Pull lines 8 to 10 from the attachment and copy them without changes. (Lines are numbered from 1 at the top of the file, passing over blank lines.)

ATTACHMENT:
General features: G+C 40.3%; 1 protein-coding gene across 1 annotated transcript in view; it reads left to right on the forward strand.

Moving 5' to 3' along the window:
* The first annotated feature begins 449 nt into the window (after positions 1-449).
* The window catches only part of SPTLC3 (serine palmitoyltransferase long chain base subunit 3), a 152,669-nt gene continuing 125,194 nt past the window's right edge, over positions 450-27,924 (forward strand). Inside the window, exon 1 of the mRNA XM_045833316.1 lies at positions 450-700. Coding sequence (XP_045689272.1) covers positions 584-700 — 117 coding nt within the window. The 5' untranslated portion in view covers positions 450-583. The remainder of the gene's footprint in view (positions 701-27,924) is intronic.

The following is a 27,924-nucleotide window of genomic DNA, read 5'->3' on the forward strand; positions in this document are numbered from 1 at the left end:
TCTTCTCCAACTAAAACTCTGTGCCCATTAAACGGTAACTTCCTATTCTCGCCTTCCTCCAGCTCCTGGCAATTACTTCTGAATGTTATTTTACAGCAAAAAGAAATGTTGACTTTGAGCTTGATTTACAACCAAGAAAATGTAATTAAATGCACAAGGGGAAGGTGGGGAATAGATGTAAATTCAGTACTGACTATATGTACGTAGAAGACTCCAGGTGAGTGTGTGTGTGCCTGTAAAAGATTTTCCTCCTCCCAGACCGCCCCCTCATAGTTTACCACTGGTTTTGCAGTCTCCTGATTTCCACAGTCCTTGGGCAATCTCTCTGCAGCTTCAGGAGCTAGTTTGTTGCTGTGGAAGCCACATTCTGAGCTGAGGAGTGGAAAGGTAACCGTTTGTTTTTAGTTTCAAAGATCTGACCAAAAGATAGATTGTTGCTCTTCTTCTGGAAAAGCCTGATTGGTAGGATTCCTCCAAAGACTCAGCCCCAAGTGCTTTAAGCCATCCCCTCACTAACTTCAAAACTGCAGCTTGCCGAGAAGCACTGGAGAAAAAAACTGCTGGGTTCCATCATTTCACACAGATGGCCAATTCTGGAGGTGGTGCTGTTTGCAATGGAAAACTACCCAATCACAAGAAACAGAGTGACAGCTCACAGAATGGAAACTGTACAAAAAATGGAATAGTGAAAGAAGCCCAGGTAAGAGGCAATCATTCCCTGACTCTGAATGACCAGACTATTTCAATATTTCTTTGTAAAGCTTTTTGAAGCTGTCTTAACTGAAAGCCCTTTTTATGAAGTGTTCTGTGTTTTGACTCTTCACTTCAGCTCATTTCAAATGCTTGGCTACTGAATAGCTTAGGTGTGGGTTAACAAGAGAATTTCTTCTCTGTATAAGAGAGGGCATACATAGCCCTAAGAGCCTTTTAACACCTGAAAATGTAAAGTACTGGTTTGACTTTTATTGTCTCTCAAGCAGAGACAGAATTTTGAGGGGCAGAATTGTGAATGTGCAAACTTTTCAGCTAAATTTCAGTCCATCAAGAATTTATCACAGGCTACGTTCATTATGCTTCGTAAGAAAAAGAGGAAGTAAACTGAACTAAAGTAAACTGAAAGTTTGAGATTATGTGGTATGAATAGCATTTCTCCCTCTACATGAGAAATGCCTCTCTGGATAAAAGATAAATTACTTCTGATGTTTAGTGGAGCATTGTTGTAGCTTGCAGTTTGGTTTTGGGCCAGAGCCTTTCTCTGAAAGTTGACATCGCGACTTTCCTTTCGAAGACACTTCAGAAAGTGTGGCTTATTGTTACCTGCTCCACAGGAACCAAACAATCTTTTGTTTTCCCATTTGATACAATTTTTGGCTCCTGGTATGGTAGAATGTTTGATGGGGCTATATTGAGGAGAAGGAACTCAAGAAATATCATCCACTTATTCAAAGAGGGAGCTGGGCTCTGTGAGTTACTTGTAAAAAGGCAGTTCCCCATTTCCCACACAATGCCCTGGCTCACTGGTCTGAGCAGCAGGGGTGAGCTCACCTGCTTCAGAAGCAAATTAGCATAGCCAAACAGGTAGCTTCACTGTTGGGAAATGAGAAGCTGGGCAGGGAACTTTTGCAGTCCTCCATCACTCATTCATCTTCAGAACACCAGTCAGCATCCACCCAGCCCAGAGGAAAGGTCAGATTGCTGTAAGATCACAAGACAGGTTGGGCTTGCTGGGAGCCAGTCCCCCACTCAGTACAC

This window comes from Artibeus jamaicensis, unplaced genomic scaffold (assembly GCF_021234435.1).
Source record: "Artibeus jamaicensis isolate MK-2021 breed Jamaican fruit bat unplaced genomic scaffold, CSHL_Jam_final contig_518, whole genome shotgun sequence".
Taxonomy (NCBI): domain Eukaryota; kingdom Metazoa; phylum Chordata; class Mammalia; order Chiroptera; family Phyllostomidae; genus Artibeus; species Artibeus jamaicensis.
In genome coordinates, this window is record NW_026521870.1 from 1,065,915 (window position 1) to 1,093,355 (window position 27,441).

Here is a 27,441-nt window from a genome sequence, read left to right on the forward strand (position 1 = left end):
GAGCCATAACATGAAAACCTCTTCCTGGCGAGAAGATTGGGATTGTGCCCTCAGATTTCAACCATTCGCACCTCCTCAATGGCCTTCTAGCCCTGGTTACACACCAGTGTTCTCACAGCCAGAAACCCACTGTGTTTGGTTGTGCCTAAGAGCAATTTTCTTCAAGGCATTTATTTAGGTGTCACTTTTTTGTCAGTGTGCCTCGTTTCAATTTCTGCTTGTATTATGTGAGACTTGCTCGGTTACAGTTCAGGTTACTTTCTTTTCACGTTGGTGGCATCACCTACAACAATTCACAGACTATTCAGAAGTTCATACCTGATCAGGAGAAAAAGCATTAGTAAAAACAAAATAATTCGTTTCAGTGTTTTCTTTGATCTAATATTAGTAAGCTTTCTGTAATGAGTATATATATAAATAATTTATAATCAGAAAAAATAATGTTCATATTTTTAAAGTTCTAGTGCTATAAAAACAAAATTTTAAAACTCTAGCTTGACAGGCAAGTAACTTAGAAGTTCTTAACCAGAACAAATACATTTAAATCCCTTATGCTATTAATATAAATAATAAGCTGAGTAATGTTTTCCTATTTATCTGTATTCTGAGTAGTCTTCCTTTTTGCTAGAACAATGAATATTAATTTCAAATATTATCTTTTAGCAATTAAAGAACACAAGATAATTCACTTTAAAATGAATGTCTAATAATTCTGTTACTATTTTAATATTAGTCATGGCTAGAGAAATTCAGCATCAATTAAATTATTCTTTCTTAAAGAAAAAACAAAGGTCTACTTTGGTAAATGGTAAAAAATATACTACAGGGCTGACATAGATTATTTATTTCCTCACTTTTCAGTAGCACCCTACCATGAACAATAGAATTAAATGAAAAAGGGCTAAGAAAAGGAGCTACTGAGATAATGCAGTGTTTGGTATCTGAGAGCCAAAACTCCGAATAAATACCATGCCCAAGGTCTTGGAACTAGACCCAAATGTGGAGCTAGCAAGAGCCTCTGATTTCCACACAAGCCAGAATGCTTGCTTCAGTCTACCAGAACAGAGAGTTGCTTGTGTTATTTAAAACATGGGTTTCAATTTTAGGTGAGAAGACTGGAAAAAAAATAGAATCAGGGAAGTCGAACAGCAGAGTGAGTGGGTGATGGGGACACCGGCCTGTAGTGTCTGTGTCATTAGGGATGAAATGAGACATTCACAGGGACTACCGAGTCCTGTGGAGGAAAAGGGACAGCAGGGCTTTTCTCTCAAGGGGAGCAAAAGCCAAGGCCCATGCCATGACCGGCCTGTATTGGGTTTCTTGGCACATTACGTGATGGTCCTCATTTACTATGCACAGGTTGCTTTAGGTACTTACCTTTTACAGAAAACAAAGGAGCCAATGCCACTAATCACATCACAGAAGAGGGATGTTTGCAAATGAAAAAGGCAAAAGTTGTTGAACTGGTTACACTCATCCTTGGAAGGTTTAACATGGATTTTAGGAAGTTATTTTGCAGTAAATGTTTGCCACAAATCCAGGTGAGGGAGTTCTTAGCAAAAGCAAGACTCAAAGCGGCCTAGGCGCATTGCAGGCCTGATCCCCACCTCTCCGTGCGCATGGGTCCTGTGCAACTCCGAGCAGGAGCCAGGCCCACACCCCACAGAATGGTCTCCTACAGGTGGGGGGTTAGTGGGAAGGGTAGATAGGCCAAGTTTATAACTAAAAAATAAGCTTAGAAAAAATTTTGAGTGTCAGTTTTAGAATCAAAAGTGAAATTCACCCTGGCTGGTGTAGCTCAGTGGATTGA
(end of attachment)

Source record: "Artibeus jamaicensis isolate MK-2021 breed Jamaican fruit bat unplaced genomic scaffold, CSHL_Jam_final contig_518, whole genome shotgun sequence".
Taxonomy (NCBI): domain Eukaryota; kingdom Metazoa; phylum Chordata; class Mammalia; order Chiroptera; family Phyllostomidae; genus Artibeus; species Artibeus jamaicensis.
In genome coordinates, this window is record NW_026521870.1 from 1,065,915 (window position 1) to 1,093,355 (window position 27,441).